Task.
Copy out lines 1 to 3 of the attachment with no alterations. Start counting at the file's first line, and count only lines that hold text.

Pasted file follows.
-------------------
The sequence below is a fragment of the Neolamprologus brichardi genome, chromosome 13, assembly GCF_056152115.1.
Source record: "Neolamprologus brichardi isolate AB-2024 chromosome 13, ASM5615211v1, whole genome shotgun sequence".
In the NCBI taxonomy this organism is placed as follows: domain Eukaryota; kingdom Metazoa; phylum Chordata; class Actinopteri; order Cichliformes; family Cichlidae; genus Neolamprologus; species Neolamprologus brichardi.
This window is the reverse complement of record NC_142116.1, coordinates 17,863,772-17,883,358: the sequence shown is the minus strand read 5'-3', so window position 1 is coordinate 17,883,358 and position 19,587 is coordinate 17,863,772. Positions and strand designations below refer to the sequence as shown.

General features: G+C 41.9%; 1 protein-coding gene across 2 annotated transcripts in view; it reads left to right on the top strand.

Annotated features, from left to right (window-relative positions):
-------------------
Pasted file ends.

The sequence below is a fragment of the Neolamprologus brichardi genome, chromosome 13, assembly GCF_056152115.1.
Source record: "Neolamprologus brichardi isolate AB-2024 chromosome 13, ASM5615211v1, whole genome shotgun sequence".
In the NCBI taxonomy this organism is placed as follows: domain Eukaryota; kingdom Metazoa; phylum Chordata; class Actinopteri; order Cichliformes; family Cichlidae; genus Neolamprologus; species Neolamprologus brichardi.